The recommendations in this paper and the supporting case studies all prioritize long-term resilience, but they have also delivered short-term returns: since the first edition of the paper, Pueblo a Pueblo’s organic school gardens program has continued to grow – the gardens yielded 4337 pounds of produce last year and the organization has added an additional youth empowerment component that trains young people in garden management and planning. The Café y Miel network founded by Food 4 Farmers is flourishing with the support of not only coffee industry partners but also Glory Bee, a honey and natural products company which trained 25 farmers in beekeeping in 2017. After the Harvest, the film Green Mountain Coffee Roasters (now Keurig Dr Pepper) supported, inspired a group of coffee roasters and the SCA to found the Coalition for Coffee Communities, which began its collective work funding a food security project in Jinotega, Nicaragua and subsequently invested in a landscape assessment in the region to better understand the challenges facing coffee farmers and industry’s role in addressing them. The Roya Recovery Project concluded, but some of the companies that came together to fund the initiative in 2013 are sustaining partners for World Coffee Research, which published a manual for leaf rust prevention in 2016 and continues to fund research on different strategies to prevent and control rust, as well as to develop coffee varieties resistant to the fungus. Each of these initiatives has been a success in its own right, and with market prices languishing at their current levels, anyone with a stake in coffee’s future would be wise to evaluate the relative urgency of productivity increases and income stabilization.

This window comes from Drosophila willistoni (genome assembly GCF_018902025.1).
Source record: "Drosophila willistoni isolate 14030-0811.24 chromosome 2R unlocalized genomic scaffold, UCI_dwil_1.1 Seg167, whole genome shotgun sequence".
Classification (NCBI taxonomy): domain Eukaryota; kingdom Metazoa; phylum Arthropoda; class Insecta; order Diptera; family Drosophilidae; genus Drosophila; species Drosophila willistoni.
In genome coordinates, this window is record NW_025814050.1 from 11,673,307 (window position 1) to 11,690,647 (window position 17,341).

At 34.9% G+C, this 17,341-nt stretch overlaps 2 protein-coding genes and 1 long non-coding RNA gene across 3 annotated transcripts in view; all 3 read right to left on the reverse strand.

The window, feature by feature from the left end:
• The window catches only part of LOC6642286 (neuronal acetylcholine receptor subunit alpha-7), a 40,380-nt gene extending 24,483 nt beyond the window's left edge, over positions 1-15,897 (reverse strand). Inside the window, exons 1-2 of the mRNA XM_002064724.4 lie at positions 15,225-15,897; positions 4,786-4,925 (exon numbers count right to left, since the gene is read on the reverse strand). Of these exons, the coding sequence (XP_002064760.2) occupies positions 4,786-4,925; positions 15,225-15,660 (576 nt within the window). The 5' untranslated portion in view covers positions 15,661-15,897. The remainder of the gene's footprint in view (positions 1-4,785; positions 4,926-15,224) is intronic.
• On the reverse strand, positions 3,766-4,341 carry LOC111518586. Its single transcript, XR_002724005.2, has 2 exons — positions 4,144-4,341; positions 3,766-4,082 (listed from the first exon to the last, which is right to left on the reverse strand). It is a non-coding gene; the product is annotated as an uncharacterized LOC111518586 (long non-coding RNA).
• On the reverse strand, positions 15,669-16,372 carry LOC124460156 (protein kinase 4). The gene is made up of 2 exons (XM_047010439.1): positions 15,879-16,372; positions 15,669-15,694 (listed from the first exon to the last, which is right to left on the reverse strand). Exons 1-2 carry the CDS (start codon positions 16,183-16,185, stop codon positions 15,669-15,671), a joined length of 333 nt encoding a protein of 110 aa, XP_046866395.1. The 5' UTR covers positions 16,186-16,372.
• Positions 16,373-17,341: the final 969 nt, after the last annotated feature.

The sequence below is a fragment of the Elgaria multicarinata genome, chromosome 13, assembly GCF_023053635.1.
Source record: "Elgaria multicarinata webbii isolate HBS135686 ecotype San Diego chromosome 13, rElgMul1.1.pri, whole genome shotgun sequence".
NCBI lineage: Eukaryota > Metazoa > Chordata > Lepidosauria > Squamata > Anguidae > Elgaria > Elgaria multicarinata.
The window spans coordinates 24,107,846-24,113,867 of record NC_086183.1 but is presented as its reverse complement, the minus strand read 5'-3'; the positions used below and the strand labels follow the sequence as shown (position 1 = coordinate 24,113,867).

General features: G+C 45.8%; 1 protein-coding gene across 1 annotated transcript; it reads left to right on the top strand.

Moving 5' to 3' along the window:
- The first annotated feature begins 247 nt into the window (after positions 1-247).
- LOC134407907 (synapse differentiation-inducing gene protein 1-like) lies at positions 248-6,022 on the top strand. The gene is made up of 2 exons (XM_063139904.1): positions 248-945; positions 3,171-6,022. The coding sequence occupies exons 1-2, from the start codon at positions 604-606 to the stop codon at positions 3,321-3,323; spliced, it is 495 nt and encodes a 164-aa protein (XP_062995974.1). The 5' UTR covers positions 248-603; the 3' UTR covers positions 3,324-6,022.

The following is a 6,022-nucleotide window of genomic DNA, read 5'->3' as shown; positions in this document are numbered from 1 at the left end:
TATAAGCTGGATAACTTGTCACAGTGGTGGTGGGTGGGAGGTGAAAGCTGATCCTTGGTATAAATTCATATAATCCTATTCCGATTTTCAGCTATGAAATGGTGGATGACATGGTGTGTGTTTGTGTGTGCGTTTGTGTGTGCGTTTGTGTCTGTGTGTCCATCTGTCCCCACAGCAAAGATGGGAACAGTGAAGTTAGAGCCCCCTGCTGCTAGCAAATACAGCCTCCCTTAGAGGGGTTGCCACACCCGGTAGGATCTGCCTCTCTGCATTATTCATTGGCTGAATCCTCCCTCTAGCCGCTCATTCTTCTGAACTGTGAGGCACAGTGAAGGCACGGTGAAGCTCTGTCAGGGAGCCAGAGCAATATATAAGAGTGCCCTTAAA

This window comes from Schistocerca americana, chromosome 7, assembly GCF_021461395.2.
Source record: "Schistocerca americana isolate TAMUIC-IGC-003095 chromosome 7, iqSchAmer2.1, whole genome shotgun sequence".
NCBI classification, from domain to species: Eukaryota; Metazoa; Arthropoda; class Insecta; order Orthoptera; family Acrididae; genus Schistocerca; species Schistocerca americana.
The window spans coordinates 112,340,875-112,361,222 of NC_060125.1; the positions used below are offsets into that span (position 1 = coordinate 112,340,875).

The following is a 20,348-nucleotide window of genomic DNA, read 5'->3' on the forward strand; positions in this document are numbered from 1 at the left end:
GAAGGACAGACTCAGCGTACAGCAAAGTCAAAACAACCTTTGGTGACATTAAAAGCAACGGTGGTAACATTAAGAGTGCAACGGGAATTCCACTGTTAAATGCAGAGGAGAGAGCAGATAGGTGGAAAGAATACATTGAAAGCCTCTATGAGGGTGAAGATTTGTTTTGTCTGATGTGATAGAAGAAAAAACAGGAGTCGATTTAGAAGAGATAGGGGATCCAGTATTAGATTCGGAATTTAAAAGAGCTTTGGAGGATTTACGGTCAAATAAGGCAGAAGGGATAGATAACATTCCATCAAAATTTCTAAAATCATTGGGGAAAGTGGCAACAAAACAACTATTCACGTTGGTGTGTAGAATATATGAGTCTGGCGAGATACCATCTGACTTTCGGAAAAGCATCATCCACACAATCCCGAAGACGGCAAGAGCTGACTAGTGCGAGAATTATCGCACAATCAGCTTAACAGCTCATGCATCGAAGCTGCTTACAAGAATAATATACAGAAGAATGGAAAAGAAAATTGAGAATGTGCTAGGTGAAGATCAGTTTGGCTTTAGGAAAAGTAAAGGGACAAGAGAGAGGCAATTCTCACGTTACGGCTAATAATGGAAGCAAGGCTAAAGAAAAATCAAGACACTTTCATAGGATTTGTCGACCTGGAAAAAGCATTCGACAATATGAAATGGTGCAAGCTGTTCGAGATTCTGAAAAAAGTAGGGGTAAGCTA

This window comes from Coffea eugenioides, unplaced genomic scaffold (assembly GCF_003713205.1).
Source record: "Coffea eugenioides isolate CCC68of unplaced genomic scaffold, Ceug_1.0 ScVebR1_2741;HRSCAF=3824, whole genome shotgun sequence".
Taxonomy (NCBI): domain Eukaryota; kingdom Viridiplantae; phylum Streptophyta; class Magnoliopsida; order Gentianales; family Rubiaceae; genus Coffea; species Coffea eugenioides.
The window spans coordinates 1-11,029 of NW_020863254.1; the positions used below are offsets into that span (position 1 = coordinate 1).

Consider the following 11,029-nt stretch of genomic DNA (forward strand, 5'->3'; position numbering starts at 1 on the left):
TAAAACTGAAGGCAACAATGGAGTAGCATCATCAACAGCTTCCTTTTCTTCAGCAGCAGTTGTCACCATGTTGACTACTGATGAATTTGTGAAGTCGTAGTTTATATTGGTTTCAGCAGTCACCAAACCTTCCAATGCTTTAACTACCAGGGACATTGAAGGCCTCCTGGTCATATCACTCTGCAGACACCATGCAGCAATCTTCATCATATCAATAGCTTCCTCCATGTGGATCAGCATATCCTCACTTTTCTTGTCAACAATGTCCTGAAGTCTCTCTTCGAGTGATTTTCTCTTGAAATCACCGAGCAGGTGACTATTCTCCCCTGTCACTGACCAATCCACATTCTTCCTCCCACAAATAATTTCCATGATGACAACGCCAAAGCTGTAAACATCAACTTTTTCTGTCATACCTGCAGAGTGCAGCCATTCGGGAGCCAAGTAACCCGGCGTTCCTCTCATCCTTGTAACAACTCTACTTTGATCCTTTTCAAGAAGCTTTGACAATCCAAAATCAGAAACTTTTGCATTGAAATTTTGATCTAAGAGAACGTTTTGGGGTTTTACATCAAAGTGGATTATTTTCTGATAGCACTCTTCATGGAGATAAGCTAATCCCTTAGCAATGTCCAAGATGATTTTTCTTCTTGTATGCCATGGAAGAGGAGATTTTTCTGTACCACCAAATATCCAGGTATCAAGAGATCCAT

The UN replaced its eight Millennium Development Goals with 17 Sustainable Development Goals (SDGs) in 2015. The SDGs are more specific than the previous set of goals, but progress is predicated on recognizing their interdependence.

We cannot hope to advance in food security without understanding the economic, social, and environmental obstacles facing households of coffee producers, nor can we address any community, anywhere in the world, in isolation. In our events, our education, and our research, the Specialty Coffee Association will continue to support and promote work being done by industry stakeholders to advance food security and we will continue to share our own progress.

Thank you for downloading this paper, pursuing food security in specialty coffee wherever you are, and for supporting the SCA’s commitment to make coffee better.

KIM ELENA IONESCU is the Chief Sustainability Officer at the Specialty Coffee Association.